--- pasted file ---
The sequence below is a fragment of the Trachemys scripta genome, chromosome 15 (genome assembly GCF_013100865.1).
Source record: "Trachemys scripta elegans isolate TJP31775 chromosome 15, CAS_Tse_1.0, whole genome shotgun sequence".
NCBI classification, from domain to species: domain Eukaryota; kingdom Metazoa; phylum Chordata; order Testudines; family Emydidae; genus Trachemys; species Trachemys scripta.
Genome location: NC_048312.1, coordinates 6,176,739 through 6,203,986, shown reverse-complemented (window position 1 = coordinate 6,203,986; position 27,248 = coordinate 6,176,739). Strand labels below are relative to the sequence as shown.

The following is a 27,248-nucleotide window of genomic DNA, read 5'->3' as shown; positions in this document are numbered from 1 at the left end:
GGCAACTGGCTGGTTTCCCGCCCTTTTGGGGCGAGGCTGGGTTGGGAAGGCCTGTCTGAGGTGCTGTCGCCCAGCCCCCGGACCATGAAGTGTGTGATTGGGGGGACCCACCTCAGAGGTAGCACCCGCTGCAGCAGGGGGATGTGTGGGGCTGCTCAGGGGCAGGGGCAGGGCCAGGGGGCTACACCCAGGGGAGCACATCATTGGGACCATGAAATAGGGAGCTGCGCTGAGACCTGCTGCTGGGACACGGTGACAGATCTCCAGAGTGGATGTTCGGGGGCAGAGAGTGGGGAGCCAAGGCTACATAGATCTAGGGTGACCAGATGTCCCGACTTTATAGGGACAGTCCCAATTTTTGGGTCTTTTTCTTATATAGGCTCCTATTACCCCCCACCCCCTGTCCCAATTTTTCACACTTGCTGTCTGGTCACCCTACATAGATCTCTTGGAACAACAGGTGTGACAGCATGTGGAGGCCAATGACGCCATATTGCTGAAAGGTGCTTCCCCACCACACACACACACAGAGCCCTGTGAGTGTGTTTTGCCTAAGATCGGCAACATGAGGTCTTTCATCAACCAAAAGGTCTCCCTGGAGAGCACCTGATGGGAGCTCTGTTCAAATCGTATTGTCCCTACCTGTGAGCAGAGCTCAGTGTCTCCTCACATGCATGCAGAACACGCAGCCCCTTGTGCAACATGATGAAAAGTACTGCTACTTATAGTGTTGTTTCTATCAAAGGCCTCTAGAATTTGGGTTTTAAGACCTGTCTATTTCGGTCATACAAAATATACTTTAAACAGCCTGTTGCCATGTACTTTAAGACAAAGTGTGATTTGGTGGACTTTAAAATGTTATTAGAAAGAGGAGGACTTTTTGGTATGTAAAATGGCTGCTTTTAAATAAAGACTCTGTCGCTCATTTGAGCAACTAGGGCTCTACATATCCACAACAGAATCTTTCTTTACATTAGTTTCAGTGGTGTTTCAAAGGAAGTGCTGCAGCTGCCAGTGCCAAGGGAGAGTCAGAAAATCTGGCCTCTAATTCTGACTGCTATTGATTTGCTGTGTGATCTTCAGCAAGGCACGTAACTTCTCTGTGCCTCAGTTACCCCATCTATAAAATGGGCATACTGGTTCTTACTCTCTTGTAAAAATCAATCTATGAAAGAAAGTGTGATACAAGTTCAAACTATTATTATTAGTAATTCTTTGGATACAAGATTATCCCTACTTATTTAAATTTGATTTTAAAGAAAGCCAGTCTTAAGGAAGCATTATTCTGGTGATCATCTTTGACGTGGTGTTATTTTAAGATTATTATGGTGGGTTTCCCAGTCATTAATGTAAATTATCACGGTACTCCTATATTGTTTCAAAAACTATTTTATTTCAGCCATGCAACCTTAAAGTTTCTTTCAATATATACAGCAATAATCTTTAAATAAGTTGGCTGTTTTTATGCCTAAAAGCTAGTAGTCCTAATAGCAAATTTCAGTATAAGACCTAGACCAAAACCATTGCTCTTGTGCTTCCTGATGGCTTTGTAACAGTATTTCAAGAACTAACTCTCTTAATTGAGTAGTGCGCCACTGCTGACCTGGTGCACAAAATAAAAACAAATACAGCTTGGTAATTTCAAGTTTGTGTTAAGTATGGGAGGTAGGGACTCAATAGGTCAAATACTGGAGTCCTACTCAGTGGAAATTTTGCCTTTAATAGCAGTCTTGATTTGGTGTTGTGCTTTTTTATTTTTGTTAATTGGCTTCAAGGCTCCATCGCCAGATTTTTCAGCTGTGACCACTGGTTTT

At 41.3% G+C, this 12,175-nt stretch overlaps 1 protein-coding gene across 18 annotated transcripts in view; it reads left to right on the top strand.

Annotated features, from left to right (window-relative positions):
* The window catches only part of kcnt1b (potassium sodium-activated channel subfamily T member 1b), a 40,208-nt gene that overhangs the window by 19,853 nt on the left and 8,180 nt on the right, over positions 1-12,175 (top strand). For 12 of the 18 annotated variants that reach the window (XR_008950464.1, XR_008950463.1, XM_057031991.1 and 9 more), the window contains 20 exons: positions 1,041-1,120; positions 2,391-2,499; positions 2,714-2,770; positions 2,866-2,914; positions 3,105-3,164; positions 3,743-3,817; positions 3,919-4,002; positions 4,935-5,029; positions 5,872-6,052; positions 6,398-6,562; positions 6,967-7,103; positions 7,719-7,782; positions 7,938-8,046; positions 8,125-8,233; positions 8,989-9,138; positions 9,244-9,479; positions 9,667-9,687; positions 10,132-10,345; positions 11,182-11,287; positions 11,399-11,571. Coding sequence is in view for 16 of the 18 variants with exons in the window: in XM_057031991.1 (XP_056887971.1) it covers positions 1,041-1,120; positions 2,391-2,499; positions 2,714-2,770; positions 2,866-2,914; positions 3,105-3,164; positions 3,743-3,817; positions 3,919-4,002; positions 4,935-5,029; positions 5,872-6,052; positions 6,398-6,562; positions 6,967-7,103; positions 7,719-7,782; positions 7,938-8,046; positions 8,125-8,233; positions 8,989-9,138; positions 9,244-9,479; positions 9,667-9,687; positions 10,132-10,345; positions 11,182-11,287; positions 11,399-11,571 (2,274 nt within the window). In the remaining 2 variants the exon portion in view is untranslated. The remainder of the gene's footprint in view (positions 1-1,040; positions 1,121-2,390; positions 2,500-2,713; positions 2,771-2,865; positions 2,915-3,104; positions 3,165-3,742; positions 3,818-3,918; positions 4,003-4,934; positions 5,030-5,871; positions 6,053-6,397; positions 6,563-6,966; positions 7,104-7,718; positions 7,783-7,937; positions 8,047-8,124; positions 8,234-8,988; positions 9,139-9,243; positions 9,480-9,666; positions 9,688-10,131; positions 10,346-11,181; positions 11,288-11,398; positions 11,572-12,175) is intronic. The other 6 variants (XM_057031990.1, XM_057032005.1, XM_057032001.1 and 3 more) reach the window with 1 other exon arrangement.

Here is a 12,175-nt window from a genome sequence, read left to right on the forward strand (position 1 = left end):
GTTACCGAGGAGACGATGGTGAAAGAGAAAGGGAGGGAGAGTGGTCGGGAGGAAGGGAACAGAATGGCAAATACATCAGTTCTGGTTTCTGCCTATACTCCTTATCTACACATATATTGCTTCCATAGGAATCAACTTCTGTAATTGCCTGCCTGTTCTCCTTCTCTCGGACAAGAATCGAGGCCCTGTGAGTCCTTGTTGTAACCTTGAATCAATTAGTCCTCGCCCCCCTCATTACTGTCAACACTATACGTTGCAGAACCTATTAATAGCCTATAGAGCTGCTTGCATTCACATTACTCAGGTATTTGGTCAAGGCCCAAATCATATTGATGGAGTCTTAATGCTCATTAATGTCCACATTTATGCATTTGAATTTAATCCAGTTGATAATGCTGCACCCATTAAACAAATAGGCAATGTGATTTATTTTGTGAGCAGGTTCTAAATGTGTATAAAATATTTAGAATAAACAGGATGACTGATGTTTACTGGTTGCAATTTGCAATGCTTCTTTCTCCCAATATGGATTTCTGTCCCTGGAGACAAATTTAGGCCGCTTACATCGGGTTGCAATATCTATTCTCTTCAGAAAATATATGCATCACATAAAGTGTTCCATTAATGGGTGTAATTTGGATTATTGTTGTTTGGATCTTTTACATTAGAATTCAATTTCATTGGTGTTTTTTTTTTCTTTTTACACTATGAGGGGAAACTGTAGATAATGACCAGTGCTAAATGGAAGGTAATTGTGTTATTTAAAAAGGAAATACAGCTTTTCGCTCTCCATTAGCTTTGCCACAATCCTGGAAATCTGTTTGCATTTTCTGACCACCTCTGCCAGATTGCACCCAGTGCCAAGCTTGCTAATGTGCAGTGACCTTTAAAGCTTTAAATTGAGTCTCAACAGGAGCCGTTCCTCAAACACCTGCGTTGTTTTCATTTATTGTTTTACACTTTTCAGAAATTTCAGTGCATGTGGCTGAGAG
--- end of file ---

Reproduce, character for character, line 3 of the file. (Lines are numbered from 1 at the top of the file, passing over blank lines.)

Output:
NCBI classification, from domain to species: domain Eukaryota; kingdom Metazoa; phylum Chordata; order Testudines; family Emydidae; genus Trachemys; species Trachemys scripta.